Great Lakes are frozen
As of late-February, all five of the Great Lakes are “officially” frozen over. In actuality, they were about 90-percent ice covered, but when they hit that level, the people in charge of observing Great Lakes ice conditions proclaim them to be totally frozen. The last time the lakes were frozen completely was in 1994.
Few lakes completely freeze in the winter. Springs, muskrats, wildfowl, stream inflows, pressure ridges and other factors often produce areas with thin ice or even open water. In the Great Lakes, unfrozen areas can be the result of currents as in the Straights of Mackinac, St. Mary's River, Detroit River, Niagara River and a few others. There can be wind-driven openings in the ice similar to pressure ridges that occur on inland lakes.
The U.S. Coast Guard operates a fleet of ice-breaker vessels on the Great Lakes and in some areas tug boats and other vessels do ice breaker duty to keep industrial harbors in action.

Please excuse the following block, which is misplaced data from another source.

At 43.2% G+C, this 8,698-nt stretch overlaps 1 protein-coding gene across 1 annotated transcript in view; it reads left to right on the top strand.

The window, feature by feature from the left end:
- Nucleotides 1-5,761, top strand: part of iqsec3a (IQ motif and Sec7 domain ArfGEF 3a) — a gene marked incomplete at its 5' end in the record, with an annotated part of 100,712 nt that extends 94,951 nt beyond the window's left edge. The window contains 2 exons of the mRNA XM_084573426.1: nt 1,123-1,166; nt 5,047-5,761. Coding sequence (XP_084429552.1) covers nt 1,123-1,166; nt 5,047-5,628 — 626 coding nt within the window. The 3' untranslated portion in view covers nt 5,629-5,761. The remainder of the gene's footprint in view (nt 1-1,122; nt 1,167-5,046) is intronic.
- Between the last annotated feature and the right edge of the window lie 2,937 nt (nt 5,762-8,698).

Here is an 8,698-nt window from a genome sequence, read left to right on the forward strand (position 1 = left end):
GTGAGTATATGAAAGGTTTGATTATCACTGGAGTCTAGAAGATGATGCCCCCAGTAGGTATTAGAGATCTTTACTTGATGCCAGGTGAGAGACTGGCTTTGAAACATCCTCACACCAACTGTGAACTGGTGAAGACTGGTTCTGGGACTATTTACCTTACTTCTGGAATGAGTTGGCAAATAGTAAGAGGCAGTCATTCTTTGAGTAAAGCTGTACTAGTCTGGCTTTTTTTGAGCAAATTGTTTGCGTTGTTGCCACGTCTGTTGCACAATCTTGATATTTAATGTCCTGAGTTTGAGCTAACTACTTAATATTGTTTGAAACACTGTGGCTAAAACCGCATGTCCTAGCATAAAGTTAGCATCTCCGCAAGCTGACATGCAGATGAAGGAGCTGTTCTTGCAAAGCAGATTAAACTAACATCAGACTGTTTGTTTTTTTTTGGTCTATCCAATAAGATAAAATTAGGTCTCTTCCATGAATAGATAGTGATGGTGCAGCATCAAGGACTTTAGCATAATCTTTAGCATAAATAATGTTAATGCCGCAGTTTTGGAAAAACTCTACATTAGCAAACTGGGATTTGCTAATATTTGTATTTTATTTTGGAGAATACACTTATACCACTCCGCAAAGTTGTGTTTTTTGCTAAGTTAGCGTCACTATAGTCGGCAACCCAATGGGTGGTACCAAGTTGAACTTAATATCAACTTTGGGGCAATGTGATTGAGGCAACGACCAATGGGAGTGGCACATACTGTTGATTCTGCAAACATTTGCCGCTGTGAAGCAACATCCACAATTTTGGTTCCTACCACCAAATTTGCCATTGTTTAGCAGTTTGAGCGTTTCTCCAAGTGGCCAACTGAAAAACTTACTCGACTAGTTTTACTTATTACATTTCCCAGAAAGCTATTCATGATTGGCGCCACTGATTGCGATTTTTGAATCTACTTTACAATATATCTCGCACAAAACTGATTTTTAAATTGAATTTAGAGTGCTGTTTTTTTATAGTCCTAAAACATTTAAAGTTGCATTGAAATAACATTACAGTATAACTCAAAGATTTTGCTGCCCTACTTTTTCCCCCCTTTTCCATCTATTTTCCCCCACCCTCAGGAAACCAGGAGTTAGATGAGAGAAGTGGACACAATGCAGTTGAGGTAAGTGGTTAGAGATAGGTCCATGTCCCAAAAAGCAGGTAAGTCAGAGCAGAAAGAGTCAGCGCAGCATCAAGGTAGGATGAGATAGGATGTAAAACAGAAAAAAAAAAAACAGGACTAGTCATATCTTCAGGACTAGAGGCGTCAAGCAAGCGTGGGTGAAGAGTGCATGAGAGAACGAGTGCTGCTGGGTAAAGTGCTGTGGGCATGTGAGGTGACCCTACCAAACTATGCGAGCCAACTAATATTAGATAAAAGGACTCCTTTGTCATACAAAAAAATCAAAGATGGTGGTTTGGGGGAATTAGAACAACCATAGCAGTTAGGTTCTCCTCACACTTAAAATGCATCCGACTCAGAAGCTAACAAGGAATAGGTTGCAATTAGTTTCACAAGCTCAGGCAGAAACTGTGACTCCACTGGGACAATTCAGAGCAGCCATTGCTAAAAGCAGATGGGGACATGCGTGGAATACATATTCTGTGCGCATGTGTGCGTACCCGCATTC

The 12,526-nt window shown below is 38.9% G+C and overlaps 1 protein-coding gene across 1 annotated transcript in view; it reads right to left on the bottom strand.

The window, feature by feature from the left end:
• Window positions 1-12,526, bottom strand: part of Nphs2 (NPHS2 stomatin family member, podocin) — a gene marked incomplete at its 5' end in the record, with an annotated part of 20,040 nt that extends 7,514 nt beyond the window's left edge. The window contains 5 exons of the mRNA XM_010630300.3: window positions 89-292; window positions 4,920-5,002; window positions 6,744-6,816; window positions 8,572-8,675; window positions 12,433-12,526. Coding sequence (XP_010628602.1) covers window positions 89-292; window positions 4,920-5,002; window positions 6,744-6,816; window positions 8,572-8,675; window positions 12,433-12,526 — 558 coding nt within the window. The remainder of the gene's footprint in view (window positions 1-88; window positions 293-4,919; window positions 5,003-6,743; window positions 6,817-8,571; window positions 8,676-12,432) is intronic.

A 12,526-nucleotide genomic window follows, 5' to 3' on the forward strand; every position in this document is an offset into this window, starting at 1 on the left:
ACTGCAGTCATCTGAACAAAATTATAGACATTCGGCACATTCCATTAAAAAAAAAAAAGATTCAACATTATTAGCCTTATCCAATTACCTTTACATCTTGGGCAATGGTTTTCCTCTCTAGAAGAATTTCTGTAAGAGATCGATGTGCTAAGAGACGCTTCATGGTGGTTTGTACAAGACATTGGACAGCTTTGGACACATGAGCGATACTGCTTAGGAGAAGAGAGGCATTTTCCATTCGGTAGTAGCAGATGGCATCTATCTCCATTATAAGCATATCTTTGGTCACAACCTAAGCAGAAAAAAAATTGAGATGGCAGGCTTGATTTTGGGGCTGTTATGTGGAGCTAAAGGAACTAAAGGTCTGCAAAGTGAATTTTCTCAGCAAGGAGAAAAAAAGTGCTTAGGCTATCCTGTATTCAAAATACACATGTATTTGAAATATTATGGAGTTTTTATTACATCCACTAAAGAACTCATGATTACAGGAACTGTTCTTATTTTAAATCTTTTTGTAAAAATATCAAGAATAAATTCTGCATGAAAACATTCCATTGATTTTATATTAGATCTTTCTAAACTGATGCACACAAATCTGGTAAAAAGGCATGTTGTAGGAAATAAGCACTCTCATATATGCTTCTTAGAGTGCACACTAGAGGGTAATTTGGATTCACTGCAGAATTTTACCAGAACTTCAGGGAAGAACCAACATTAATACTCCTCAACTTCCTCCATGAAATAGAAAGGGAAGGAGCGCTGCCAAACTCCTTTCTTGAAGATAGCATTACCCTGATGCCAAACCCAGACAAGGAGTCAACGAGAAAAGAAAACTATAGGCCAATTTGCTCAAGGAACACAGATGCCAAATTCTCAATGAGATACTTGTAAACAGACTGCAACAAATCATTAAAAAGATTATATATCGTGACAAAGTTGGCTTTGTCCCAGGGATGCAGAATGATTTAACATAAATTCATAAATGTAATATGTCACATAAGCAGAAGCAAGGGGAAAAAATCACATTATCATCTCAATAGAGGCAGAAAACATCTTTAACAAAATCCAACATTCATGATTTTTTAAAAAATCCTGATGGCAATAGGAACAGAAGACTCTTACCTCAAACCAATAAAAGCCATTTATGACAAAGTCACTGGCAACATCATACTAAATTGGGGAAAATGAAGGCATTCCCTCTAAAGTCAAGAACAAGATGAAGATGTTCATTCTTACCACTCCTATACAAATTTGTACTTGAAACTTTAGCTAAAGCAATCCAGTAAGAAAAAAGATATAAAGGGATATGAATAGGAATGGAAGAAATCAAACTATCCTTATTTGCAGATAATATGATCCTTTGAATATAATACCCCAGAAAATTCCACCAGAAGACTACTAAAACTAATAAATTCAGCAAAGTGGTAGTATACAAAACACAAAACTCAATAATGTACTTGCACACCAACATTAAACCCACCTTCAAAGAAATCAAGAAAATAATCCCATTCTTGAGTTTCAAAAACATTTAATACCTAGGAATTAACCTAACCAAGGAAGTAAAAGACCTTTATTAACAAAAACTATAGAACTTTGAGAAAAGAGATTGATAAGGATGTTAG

The fact the lakes are frozen doesn’t make them safe for ice fishing, snowmobiling or other ice-based outdoor recreation. There are plenty of inland lakes much more safe and suitable.
There are two silver linings to the frozen Great Lakes. Winter evaporation from unfrozen surface water in mild winters is one factor creating what’s become chronic, even record low lake levels. Related to the evaporation from the unfrozen lakes is, once the lakes are frozen, the lake effect snow machine is shut down.
Michigan and the upper Midwest is getting enough snow to satisfy most people without the lake snow this winter.